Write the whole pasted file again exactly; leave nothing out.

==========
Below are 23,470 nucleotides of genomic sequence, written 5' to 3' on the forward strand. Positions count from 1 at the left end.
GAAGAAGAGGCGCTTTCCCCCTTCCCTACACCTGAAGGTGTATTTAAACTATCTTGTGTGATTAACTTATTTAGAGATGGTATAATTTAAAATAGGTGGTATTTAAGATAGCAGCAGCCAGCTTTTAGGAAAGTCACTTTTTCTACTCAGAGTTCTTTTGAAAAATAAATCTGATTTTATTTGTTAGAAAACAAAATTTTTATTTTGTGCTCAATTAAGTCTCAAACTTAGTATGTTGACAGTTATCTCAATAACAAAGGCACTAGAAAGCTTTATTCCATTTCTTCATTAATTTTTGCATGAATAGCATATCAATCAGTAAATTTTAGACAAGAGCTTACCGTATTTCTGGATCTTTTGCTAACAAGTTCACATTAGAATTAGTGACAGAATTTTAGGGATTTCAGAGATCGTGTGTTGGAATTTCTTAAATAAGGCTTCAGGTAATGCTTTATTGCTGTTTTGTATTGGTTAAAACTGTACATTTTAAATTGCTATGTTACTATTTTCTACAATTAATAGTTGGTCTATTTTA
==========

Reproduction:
Below are 23,470 nucleotides of genomic sequence, written 5' to 3' on the forward strand. Positions count from 1 at the left end.
GAAGAAGAGGCGCTTTCCCCCTTCCCTACACCTGAAGGTGTATTTAAACTATCTTGTGTGATTAACTTATTTAGAGATGGTATAATTTAAAATAGGTGGTATTTAAGATAGCAGCAGCCAGCTTTTAGGAAAGTCACTTTTTCTACTCAGAGTTCTTTTGAAAAATAAATCTGATTTTATTTGTTAGAAAACAAAATTTTTATTTTGTGCTCAATTAAGTCTCAAACTTAGTATGTTGACAGTTATCTCAATAACAAAGGCACTAGAAAGCTTTATTCCATTTCTTCATTAATTTTTGCATGAATAGCATATCAATCAGTAAATTTTAGACAAGAGCTTACCGTATTTCTGGATCTTTTGCTAACAAGTTCACATTAGAATTAGTGACAGAATTTTAGGGATTTCAGAGATCGTGTGTTGGAATTTCTTAAATAAGGCTTCAGGTAATGCTTTATTGCTGTTTTGTATTGGTTAAAACTGTACATTTTAAATTGCTATGTTACTATTTTCTACAATTAATAGTTGGTCTATTTTA